# Tips to vectorize / speed up custom function with nested loops

I want to start by acknowledging that I am very much new to Stan and statistical modeling in general, and would appreciate any feedback that I receive, for this model and otherwise.

## Problem

As part of my Stan Model specification, I wrote a custom function to bin data in 2D and compute counts. Currently this involves three nested loops and is very slow, and I don’t know how to vectorize this or make it faster in any other way.

The dataset I have is generated from ~ 75000 data points, with 2D bin vectors of length ~ 35 each. The gradient computation is extremely slow, as you can see in this message.

``````Aug 12, 2020, 5:44:43 PM	WARNING	Gradient evaluation took 0.320882 seconds
Aug 12, 2020, 5:44:43 PM	WARNING	1000 transitions using 10 leapfrog steps per transition would take 3208.82 seconds.
``````

I also want to note that I have tried specifying initial values for some of the parameters in hope that it might speed up sampling, but to no avail.

Below, I have provided some additional description of the data and the model I’m try to create.

## Data and Model Description:

The data I am working with is counts of galaxies, binned by two properties - mass and colour (colour is a continuous variable here).

I am trying to create a model that assumes galaxies as coming from one of two galaxy types (called blue and red). I understand that HMC does not work with discrete parameters, so I generate the galaxy type by instead sampling a uniform random variable and assigning the type blue or red based on whether the sampled value is smaller or greater than a threshold, which I am also learning.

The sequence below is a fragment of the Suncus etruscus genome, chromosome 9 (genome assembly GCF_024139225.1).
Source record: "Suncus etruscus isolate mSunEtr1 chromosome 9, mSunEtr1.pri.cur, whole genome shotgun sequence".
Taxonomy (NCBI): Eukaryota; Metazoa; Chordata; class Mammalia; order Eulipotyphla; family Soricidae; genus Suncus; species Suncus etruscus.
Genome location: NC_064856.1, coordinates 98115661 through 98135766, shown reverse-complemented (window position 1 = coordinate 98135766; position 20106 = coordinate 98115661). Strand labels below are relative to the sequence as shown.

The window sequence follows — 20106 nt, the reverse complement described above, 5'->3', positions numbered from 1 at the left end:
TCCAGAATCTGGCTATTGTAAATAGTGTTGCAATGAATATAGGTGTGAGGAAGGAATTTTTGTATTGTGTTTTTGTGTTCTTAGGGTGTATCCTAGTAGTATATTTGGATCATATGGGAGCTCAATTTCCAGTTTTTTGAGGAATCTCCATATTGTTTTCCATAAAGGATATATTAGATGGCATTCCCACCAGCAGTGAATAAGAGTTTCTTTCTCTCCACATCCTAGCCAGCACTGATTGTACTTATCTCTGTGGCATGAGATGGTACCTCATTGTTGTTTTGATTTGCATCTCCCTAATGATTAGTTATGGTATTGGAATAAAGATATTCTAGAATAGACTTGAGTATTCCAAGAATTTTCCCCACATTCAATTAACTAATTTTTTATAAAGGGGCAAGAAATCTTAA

For each galaxy type, I am modeling the mass and colour as coming from independent Gaussian distributions with priors on means and variances, which are themselves being learned. Once I generate the masses and colours of galaxies, I call a custom function to calculate counts of galaxies falling in each bin.

The only data I have is counts of galaxies, not actual labels. To specify the likelihood, I model the actual counts for each bin as being normally distributed about the counts computed by my function. Maybe this is not the best way to model things, in which case I appreciate feedback.

My model is specified below. I have also attached the CSV containing binned galaxy counts. Any help on making the sampling faster, or improving the model in general, would be really helpful.

``````functions {
vector group_by_bins(int N_galaxies, int N_counts, int N_mass_bins, int N_colour_bins, vector mass, vector colour, vector mass_bins, vector colour_bins) {
vector [N_counts] counts;
counts = rep_vector(0.0, N_counts);
for (k in 1:N_galaxies) {
real logmstar = mass[k];
real uminusr = colour[k];
int i;
int found;
int j;
i = 1;
found = 0;
while (i < N_mass_bins && found == 0) {